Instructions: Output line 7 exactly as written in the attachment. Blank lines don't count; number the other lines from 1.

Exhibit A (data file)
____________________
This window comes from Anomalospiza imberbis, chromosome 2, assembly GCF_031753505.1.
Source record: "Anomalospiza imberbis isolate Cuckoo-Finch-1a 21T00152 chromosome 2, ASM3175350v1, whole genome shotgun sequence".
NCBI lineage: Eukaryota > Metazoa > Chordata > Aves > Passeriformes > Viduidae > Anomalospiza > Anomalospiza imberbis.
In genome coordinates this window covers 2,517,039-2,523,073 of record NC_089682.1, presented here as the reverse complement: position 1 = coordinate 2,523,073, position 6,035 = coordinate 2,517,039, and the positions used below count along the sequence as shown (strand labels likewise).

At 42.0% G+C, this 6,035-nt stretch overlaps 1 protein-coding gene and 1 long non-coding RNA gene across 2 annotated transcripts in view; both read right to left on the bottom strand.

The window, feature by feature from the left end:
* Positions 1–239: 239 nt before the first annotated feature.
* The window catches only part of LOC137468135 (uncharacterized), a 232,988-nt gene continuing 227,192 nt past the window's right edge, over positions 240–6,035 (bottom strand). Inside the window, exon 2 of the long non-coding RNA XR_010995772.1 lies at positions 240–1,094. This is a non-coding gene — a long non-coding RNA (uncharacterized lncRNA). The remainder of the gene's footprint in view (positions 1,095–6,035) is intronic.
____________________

* Positions 1–239: 239 nt before the first annotated feature.